Hark! The Herald Angels Sing!

armoredangelby Deana Chadwell12/19/16
Christmas marks the time when angels sang close enough to the earth that humans could hear them. Shepherds out on the hills outside Jerusalem watching over the flocks of sacrificial lambs must have been terrified at the sight of hundreds of glowing beings streaming at them from out of the cold, black sky. Talk about unidentified flying objects! “Be not afraid,” an angel said, which tells us how scared the shepherds must have been…

“Do not be afraid, for behold, I bring you good tidings of great joy which will be to all people. For there is born to you this day in the city of David a Savior, who is Christ the Lord.  And this will be the sign to you: You will find a Babe wrapped in swaddling cloths, lying in a manger.”

 And suddenly there was with the angel a multitude of the heavenly host praising God and saying:

 “Glory to God in the highest,
And on earth peace, goodwill toward men!” (Luke 2:10-14)

Even the stars celebrated. Men traveled for weeks to honor this birth, on the mere say so of those stars — wealthy, educated men. Can you even imagine?

Christmas marks the time when God Himself stepped into history, took on a human body and committed Himself to live a life under the limitations of His own creation. Astounding. He walked into time to demonstrate to both humans and angels His perfect justice and mercy and His so doing made every life meaningful and redeemable, unique.

Christmas marks the time when God Himself stepped into history, took on a human body and committed Himself to live a life under the limitations of His own creation. Astounding.

The miracle of Christmas – even after 2,000 years, even though watered down by all of our silly fuss-and-bother — remains a breathtaking event. A baby born of a virgin, a perfect baby arriving on earth without the taint of Adam’s sin, born into an impossible situation; Mary, the virgin (all of 14 years old, 9 months pregnant and unmarried, travelling for three days on the back of a donkey only to find herself in labor, stuck in a barn, a cave really, far from home and the women who might have helped her) just she and her betrothed, Joseph, clueless except for the information he’d had from an angel – who talks to angels? How preposterous, how unlikely.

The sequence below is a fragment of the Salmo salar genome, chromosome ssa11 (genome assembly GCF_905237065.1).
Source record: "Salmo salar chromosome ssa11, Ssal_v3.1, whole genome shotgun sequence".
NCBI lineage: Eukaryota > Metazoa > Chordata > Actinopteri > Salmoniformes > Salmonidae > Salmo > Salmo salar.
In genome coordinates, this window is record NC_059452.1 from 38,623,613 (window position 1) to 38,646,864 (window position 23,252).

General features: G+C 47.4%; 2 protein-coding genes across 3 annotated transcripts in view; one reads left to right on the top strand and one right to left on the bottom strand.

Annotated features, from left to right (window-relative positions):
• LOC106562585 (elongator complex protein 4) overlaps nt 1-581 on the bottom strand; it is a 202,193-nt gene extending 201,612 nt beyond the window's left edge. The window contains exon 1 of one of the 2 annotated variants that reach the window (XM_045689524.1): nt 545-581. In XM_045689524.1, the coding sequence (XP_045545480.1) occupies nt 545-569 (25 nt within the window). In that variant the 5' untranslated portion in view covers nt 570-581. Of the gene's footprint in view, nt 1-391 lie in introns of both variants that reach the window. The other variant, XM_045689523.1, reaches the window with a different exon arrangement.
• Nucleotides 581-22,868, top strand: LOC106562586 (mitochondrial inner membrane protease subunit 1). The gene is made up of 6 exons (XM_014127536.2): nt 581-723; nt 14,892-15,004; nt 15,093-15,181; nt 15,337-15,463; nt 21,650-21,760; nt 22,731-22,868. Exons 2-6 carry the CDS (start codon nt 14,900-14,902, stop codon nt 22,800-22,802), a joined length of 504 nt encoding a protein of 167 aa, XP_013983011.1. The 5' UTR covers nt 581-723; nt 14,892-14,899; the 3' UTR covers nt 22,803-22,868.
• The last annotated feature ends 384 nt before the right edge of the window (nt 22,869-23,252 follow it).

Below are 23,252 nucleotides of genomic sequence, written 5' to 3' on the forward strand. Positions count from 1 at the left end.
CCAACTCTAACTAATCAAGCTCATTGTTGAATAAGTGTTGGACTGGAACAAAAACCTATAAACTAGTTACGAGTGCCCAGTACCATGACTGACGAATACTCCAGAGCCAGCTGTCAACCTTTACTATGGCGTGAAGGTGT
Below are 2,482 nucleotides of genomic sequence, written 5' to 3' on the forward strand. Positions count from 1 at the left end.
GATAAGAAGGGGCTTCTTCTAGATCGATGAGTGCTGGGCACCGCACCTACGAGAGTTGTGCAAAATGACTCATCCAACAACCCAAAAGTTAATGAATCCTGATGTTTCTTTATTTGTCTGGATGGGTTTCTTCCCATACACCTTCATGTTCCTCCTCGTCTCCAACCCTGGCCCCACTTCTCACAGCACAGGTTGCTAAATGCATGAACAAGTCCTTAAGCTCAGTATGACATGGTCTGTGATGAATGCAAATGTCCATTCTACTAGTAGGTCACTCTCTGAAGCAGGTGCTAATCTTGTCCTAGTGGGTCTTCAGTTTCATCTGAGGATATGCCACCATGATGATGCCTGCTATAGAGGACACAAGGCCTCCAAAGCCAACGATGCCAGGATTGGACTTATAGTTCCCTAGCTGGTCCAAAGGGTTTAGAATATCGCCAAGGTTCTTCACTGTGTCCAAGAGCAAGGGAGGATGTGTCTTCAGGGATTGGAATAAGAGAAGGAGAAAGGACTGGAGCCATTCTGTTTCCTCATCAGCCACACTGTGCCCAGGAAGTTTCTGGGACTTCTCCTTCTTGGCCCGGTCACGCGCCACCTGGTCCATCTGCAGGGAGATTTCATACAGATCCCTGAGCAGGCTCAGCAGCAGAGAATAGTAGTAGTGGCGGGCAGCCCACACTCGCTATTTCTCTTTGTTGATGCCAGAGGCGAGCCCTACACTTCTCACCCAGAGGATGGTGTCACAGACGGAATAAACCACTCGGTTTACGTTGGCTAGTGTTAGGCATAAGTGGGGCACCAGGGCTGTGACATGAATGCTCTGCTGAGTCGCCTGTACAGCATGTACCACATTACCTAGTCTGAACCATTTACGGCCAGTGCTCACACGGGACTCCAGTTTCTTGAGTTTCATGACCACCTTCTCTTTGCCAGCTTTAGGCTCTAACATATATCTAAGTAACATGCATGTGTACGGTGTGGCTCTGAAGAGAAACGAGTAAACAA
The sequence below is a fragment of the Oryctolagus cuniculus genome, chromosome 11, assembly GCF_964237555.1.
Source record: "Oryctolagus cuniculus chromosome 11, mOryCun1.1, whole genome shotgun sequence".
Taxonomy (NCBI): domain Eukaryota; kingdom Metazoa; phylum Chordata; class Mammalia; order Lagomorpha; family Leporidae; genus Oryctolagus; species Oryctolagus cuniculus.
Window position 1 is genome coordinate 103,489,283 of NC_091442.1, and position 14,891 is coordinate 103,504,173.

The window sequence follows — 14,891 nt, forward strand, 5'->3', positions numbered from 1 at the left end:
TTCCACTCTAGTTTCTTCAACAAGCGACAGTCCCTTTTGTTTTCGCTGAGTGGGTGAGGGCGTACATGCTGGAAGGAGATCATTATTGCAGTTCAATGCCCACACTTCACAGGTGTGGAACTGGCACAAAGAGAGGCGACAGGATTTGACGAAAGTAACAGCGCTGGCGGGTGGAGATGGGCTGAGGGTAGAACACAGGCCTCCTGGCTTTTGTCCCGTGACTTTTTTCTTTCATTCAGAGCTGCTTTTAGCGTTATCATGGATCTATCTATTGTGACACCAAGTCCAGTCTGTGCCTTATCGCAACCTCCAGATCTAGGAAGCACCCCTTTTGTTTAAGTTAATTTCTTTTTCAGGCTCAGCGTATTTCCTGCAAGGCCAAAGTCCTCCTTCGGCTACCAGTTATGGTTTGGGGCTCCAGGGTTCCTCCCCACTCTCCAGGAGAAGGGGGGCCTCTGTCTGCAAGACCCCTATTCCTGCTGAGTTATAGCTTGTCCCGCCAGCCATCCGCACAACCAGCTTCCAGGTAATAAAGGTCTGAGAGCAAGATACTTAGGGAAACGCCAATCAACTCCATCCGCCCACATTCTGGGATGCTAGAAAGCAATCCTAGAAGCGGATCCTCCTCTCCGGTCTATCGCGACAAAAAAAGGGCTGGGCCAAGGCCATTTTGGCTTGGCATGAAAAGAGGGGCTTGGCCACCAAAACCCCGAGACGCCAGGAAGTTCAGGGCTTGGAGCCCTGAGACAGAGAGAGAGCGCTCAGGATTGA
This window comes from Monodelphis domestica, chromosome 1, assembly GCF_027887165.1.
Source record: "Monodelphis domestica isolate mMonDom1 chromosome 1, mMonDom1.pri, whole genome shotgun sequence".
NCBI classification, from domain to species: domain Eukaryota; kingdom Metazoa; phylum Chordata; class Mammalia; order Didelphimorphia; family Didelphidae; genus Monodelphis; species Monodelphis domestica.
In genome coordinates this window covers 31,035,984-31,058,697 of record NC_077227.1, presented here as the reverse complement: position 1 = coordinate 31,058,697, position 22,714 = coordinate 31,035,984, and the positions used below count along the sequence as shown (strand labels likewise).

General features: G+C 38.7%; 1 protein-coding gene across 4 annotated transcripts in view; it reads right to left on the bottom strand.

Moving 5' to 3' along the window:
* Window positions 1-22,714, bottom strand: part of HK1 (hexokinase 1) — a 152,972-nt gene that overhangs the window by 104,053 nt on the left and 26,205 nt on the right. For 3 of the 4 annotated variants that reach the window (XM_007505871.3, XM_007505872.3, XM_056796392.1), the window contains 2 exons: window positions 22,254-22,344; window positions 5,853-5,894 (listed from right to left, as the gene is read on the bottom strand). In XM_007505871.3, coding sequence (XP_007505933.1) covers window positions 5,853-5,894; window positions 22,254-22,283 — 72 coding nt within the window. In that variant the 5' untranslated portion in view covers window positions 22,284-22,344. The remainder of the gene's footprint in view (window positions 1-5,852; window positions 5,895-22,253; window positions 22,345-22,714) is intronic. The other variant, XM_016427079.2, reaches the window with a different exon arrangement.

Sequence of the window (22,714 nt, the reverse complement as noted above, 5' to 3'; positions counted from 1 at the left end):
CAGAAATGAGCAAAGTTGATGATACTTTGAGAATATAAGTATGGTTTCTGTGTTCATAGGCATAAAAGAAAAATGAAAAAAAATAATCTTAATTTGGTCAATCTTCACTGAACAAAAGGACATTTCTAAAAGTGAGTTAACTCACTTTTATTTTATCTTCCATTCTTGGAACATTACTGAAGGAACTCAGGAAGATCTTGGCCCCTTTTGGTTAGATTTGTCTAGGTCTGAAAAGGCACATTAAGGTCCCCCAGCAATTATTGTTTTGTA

How astonishing that news of this baby’s arrival would so unhinge Herod that he’d order all male babies killed. What?!

And yet there the baby was, wrapped in swaddling clothes – strips of cloth used usually to wrap corpses in – wrapped as His body would be some 33 years later. There He was complete with the “same hinged thumbs and toes, the same valved heart….” (John Updike Seven Stanzas at Easter)

There he was

“… this amazing Jesus

Who made Uranus and Venus became a fetus

It’s such a secret that few if anybody knew it

Months later, he’s covered in amniotic fluid

The subject of the gospels, praise of Apostles

Armed with eye sockets, arm pits and nostrils? (Shai Linne The Hypostatic Union)

So – it was a baby. Big deal. But this child would know more about God by the time he turned eleven than the priests in the Temple knew. This child would, by the time he became an adult, command crowds of thousands, heal the sick, raise the dead, cast out demons, and withstand the temptations of Satan himself. This baby would grow into the man that would one day storm into the Temple and overturn the tables of the money-cheaters. This baby would stand on the walls of Jerusalem and weep for His city, for what He knew would happen to it. This child would grow into the man Pontius Pilate would one day crucify – a horrifying event, accompanied as it was by earthquakes and lightning, a blood moon, and the Temple veil ripping from top to bottom.

And this is the baby who would, after being beaten beyond recognition, through the streets of Jerusalem, up to Golgotha with a cross dragging on his torn shoulders, nailed to that cross and hung up for all to ridicule, who after all that would die and then vanish from his grave to be seen and talked with by hundreds in the weeks after his brutal execution.